<Keep reading... and return these fishes. Bob Fenner>

Lionfish taxonomy Dear crew: I have perused everything on this site that I can find, and Dr. Marini's articles on reefkeeper.com, and I remain baffled, hoping you can shed some light.  I'm trying to identify a fish by species, and having difficulty. I am sorry that I can't forward digital pictures, and am hoping that a gross physical description might be a purposeful place to start. <Not likely> A local fish store has a variant of dwarf lion that seems not to fit with what I can find in descriptions of species.  When asked, employees could only report that it had been taken in trade, and had been in the store for some time.  Anecdotally, one of them thought it might have originally come from Florida, though that could just as easily have been the locus of the collector/aquarist. When queried about the species, they generalized it to be a fuzzy dwarf. <There are many scorpaenoid fishes called "dwarf lions", not all are pteroines...> The critter in question most generally seems to be brachypterus, but not quite.  The pectoral fins have the characteristic shape reminiscent of the sail on a Chinese junk, and are webbed almost to the end of the spines. Body shape [about 4"], coloration, and fin profile are generally consistent, but there are a few significant departures.  It lacks the "moustache" protuberances at the corners of the mouth, and has no noticeable "horns" above the eyes.  There are bumps of tissue along the lateral line, again consistent with brachypterus, but most noticeably there are no "flags" of tissue at the ends of the dorsal spines as both of my fuzzies have.  Finally, while every fuzzy I have seen has blue eyes, the eyes of this fish have a bright orange outer circle, with a center that is a deep green/black [like a Tahitian black pearl]. My best guess is that it's actually a barberi.  Can you suggest any definitive characteristics that I can look for to identify it more definitively?  Am I overlooking the obvious, and can you tell me what I should have figured out on my own?   <Mmm, you might peruse the linked references for these species, genera on fishbase.org or make a trip to a large college library for a computer searched bibliography... There is variation in the Brachypterus mentioned... color and appendages-wise... Bob Fenner> Looking forward to your suggestions, Rick Walters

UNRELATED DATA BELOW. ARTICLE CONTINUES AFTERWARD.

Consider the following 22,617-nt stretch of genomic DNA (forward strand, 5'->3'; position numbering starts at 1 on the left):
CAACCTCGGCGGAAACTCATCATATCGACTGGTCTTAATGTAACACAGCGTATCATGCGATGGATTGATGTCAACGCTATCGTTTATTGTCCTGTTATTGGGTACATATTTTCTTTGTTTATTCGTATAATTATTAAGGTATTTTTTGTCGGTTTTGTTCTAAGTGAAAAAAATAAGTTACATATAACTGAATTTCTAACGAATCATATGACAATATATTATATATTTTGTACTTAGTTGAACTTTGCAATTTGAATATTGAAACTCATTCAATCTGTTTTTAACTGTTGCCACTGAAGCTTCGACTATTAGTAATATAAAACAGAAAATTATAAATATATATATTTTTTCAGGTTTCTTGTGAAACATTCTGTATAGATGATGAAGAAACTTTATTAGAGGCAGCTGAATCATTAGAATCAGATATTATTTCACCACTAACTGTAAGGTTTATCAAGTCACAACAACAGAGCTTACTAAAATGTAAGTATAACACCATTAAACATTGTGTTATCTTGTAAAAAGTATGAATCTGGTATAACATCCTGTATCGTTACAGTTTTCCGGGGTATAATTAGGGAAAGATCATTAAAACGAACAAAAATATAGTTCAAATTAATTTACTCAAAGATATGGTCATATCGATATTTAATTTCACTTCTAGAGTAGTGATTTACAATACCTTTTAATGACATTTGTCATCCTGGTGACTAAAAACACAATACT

Lionfish ID, health This is a two part question. First off I have what I thought was a Volitans Lion-fish in my 125 gal tank. Some friends have seen him and think he looks more like a Russell's lion. What exactly is the difference other than size? <Some meristics... please see fishbase.org re> I've seen pics of both and he can be either. I will attach pics for you to see. Also, he has a major growth on his fin that looks like a darkened swelling. You can see it slightly in the pic included. Is this lymphocystis? <Mmm, doesn't appear so to me... likely a growth from a "bump"... hopefully will heal of its own accord. Bob Fenner>


A lionfish with and w/o antenna I currently have a lionfish that has two prominent antenna. My friend has one with no antenna. Supposedly they are both the same species. I would like to know the difference. I was thinking one was male and the other female?? Or different species? <Good question. I have also seen sympatric (the same) species of lionfishes underwater and in captivity who had "antennae" and not. Don't know the definitive answer here, but I suspect that sometimes the ones "missing" these structures have suffered physical trauma (have seen other fishes bite these off!), and other times that there is genetic diversity at play. It's thought that Lionfish species use their fantastic array of large pectoral, anterior dorsal and "head appendages" mainly for prey-gathering... making a large, confusing appearance as they charge small fishes and motile invertebrates as food... The "antennae" seem like they would help here. Bob Fenner> "Black" Lionfish (8/4/04) Hi Bob, <Steve Allen with you today.> There is a lion fish that is black, can You please confirm this for me, and tell me if they are readily available, I have heard about them, but living in Tassie we have very limited opportunities to purchase one of these. Would be very grateful for any help. Regards Sue-Ellen <I suspect you are referring to the "Black" volitans. This a color morph of the species Pterois volitans. The stripes of this species range in color from red to brown to black, but they are all the same species. Since individual coloration is a factor of more than just genetics (diet plays a big roll for instance), there is no guarantee that a black one you buy will stay black. Many fish change shades over time.>